For proponents of the Lausanne Treaty, they point out that this document, the way it was negotiated by İsmet İnönü helped ensure the survival of Turkey, through the reestablishment of territory, the renegotiation of debt, as well as the greatly influence of European powers in Turkey. Without the Treaty of Lausanne, Turkey would still have been expected to adhere to the Sevres Treaty, which placed much harsher conditions on the state.

Individuals in Turkey were not the only ones upset with Erdogan’s comments in the summer of 2016. For example, “In Greece, Defense Minister Panos Kammenos said Friday: “Efforts to cast doubt on international treaties lead to dangerous paths.” He urged Turkey not to “pursue” those paths” (Washington Post). Some question the need for Erdogan to bring up an almost century-old treaty, especially when his comments only upset people within Turkey and also in Greece.

Treaty of Lausanne References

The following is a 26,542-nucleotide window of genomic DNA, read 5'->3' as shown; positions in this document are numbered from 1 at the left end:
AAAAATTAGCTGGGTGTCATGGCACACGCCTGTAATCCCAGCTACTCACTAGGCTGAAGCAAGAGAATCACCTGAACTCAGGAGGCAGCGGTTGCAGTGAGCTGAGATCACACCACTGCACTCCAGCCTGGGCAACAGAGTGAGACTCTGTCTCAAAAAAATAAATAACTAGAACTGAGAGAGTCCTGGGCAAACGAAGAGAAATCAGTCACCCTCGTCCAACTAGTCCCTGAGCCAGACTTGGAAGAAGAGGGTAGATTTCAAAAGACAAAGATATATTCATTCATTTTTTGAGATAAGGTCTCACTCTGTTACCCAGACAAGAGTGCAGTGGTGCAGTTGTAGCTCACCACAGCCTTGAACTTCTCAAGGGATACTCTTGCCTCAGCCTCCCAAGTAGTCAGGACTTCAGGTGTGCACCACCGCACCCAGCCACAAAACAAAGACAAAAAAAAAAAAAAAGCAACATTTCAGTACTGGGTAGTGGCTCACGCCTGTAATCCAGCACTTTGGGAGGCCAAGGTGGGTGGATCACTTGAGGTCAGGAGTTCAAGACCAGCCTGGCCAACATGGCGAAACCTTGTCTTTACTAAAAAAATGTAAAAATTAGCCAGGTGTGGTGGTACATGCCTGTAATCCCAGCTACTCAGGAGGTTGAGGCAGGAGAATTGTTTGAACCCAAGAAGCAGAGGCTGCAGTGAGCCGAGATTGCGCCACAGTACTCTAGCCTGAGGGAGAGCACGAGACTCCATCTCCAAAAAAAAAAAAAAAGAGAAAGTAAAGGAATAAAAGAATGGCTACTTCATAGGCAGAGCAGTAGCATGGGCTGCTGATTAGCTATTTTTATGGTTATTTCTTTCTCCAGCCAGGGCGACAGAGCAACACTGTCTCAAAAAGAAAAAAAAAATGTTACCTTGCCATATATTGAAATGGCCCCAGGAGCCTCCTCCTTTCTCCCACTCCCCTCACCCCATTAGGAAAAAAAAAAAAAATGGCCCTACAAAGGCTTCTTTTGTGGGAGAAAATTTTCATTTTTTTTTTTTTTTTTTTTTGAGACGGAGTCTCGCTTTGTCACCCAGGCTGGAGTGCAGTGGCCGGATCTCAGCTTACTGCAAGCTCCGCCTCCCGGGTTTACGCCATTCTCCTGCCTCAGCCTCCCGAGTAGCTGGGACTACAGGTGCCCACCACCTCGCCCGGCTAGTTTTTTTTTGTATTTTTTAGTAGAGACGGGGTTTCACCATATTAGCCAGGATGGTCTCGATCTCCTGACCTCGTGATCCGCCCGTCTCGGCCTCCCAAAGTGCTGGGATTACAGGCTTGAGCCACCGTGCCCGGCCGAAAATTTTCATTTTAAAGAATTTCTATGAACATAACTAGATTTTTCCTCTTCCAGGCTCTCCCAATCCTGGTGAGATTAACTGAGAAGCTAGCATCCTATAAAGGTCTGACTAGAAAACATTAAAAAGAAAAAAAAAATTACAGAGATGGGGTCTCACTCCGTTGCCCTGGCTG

Brown, P.M. (1924). From Sevres to Lausanne. The American Journal of International Law, Vol. 18, No. 1, pages 113-116. 

Brown, P.M. (1927). The Lausanne Treaty. The American Journal of International Law, Vol. 21, No. 3, pages 503-505.

Ekinci, E.B. (2016). Treaty of Lausanne: Triumph or loss? Daily Sabah Feature. July 29, 2016. Available Online:

Encyclopedia (2016). Treaty of Lausanne (1923). Encyclopedia of the Modern Middle East and North Africa. Available Online:

Sansal, B. (2016). Treaties of Sevres and Lausanne. All About Turkey. Available Online:

Washington Post (2016). Erdogan comments on historic treaty irk opposition, Greece. The Washington Post. September 30, 2016. Available Online:

World Affairs Institute (1923). Turkey and the Lausanne Treaty. Advocate of Peace through Justice, Vol. 85, No. 4, pages 149-150. World Affairs Institute.